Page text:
An aerial view of Washington, D.C.
credit: Wikimedia Commons

The D.C. Council Committee for Housing and Neighborhood Revitalization heard public and government testimony on its bill to create an Office to Affordable Housing Task Force. The potential task force would investigate converting D.C. office space into affordable housing, providing recommendations and budgeting analysis to the D.C. Council and the Mayor. The bill was introduced by At-Large Councilmember Robert White.

As concern grows over the District’s dearth of affordable housing, White and the six other councilmembers who have signed onto his bill are hoping to find a creative path forward in office conversions. Converting vacant office space into affordable housing could create new units and give building owners a new source of income, but some have shown concern over the amount of public money such a project would need.

White and At-Large Councilmember Anita Bonds heard testimony both in favor of and against the bill’s passing. Andrew Trueblood was the only government witness at the hearing to testify. Trueblood, chief of staff for the Deputy Mayor’s Office for Planning and Economic Development, testified against the bill. His comments focused on the expense behind the task force, suggesting that the District’s money could create and preserve affordable housing in more efficient ways.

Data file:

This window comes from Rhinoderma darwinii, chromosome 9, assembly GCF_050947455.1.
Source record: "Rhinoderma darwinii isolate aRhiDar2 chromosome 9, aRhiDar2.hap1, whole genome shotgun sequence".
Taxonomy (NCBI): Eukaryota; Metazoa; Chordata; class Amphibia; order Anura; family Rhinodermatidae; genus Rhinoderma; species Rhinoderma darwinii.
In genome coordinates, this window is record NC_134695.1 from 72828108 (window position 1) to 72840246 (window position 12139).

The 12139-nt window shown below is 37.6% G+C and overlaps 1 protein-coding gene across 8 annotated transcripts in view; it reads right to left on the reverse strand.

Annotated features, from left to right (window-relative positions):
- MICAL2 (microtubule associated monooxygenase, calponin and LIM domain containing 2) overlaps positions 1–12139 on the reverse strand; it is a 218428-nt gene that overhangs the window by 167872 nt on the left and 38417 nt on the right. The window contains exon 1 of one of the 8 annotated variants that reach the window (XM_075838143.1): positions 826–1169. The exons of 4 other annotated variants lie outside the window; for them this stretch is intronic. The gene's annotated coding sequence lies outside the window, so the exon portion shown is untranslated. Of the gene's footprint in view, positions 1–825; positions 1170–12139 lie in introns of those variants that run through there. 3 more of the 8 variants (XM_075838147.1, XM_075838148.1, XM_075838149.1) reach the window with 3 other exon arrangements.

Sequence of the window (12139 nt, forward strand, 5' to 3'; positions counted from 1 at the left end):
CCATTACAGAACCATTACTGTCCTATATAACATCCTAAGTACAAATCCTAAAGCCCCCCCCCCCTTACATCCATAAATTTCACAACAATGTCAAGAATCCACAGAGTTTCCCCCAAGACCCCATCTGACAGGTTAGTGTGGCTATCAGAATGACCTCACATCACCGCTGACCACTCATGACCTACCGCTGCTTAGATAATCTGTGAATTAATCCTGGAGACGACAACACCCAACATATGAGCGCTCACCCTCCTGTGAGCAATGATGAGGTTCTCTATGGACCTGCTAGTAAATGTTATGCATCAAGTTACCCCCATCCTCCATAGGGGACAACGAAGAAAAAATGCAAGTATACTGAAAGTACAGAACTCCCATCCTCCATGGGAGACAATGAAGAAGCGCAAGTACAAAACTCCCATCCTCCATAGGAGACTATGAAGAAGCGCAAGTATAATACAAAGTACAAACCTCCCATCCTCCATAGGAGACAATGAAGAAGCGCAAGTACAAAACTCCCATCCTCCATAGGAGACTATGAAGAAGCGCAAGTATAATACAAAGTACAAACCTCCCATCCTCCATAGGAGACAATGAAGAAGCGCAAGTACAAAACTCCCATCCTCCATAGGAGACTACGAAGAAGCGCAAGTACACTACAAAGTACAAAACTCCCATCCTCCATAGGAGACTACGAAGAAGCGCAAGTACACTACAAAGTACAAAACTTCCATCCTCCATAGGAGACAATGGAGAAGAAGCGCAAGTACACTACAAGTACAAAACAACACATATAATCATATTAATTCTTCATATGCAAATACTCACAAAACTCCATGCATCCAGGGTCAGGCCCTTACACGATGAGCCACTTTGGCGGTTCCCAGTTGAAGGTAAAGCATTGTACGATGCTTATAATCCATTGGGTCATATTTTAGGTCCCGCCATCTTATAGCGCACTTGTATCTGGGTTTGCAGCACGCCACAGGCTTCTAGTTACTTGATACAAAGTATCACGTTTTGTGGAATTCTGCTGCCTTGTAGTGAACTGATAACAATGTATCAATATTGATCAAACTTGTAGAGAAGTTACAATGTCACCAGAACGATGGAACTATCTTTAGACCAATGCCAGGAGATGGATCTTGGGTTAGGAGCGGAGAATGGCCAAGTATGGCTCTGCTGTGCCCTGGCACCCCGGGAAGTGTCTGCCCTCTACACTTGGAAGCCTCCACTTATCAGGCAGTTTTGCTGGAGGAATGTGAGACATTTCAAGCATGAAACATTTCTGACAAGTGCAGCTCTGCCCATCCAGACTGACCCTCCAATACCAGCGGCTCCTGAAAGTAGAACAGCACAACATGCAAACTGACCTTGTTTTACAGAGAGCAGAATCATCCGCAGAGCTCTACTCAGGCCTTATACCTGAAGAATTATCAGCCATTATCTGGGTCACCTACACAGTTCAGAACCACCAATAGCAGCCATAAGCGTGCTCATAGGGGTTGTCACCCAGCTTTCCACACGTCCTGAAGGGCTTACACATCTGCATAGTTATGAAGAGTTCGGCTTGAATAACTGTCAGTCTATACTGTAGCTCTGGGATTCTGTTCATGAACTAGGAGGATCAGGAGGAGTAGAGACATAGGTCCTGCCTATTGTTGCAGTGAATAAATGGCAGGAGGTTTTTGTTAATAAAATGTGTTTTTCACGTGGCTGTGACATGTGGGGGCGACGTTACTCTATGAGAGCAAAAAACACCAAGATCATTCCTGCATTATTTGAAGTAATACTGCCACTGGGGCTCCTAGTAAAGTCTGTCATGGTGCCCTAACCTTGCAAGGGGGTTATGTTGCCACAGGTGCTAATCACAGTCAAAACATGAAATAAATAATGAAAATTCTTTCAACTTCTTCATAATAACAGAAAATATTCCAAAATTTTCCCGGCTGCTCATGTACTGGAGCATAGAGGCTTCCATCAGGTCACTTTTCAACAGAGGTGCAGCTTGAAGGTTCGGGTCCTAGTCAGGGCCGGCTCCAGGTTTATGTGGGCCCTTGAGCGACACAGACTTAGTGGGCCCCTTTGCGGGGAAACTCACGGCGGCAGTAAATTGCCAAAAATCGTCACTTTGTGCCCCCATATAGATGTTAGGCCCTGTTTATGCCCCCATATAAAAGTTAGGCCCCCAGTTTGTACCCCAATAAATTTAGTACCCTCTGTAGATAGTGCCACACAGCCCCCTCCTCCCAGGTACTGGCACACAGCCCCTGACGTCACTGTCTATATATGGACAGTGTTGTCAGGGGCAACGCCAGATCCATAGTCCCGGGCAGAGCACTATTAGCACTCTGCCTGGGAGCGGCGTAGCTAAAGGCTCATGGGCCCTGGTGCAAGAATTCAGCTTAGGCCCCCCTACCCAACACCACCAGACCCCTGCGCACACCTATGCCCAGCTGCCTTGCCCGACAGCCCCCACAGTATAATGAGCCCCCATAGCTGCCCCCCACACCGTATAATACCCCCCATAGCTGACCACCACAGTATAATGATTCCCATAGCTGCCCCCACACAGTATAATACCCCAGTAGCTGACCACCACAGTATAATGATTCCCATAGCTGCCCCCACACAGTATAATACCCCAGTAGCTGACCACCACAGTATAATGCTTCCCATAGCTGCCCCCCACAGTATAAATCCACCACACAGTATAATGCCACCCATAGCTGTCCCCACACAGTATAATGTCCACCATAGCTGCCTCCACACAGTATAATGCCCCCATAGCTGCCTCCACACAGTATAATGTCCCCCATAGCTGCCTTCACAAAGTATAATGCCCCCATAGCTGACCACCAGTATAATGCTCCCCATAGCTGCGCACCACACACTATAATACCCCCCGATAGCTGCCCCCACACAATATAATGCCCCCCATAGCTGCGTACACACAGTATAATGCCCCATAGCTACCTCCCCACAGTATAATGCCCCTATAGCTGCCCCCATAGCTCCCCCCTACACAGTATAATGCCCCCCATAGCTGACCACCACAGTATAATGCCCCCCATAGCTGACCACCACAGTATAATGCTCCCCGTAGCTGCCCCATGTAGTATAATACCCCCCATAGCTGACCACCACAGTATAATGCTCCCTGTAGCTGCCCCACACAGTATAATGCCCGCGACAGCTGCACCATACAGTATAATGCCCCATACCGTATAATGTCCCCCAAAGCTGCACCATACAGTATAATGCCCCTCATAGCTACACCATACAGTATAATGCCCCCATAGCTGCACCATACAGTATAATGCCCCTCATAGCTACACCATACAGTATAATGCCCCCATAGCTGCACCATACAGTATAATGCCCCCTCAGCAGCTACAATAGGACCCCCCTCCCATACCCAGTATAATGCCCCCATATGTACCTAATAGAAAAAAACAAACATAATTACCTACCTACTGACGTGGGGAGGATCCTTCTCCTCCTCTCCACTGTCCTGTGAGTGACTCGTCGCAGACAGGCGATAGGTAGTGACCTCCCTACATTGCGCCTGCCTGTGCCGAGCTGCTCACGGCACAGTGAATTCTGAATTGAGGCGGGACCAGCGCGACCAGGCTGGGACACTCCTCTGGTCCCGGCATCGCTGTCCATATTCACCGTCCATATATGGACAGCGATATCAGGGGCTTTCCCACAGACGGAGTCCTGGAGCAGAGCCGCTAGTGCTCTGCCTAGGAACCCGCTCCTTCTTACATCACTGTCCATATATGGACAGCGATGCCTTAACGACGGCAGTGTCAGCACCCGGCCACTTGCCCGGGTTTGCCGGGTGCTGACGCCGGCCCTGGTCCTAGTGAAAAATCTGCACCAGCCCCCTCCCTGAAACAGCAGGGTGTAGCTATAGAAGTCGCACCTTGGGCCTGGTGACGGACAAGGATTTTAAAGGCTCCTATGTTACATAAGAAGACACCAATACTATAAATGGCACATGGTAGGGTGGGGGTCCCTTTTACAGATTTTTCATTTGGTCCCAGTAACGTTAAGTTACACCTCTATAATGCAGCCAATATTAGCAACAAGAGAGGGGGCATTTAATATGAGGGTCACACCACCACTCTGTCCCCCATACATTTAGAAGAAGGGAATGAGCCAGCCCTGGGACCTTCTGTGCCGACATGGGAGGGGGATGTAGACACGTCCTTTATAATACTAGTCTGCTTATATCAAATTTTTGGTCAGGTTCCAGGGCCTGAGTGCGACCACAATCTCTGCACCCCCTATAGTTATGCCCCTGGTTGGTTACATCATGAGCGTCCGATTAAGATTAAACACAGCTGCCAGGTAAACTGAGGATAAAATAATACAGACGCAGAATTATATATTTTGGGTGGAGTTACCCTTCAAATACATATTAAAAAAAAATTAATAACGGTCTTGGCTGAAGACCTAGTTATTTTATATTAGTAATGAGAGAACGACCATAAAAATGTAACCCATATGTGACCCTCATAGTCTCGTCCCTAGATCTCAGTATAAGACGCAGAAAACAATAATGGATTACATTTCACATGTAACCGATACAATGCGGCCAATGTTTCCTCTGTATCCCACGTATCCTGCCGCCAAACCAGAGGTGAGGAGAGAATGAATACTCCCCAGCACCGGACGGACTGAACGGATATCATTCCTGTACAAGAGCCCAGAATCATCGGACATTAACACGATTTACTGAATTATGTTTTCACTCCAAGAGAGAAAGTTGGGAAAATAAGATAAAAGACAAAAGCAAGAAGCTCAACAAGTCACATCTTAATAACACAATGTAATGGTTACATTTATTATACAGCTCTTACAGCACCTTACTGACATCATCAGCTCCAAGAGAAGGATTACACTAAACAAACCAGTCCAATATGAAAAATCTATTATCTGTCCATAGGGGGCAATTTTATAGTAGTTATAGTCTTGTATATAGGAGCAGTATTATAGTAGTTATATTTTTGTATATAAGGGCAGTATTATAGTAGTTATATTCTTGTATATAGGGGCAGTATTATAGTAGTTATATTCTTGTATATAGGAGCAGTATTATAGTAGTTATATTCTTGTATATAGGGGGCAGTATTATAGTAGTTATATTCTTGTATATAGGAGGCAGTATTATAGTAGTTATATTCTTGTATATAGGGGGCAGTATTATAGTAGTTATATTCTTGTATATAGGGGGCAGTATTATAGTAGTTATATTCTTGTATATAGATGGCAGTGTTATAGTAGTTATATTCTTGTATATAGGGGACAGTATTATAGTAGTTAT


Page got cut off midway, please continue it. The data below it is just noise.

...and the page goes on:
Generally, older office buildings are the best candidates for conversion, but Trueblood noted that building owners could make more money by simply renovating and fetching higher office rents. The government would need to provide a subsidy to incentivize owners to choose conversion over renovation. “The subsidy would compete with affordable housing production and preservation that is less expensive,” Trueblood said. “Likely not the most effective use of funding.” In the current print of the bill, a representative from the Deputy Mayor’s Office for Planning and Economic Development would be part of the task force, and the office would also be responsible for administrative staffing.

White pushed back against Trueblood’s testimony, noting that his bill is not exclusive to the downtown core, and that the District’s budget for affordable housing has mostly gone towards protecting and preserving housing, rather than creating it. He also said that conversions have already happened in the private sector in large cities such as New York and Minneapolis. other large cities.

Cheryl Cort, policy director for the Coalition for Smarter Growth, testified in support of such conversion. Her organization promotes walkable, transit-oriented growth and she advised that an architect would be a worthy addition to the 11-member task force. Currently, the bill outlines a series of experts who would be on the task force, including one structural engineer. Cort explained that an architect would have expertise more in line with what the council was looking for. Cort recommended architects who bewere involved in converting the abandoned EPA headquarters near the southwest waterfront into affordable housing.

Caroline Petti of the Committee of 100 on the Federal City also testified in support. Her group is a nonprofit which supports responsible land use in the District, Petti noted that office vacancy in the District is 12.3 percent, according to a report from Kushman and Wakefield. Petti also suggested that the task force put some focus on family-sized units of two or more bedrooms.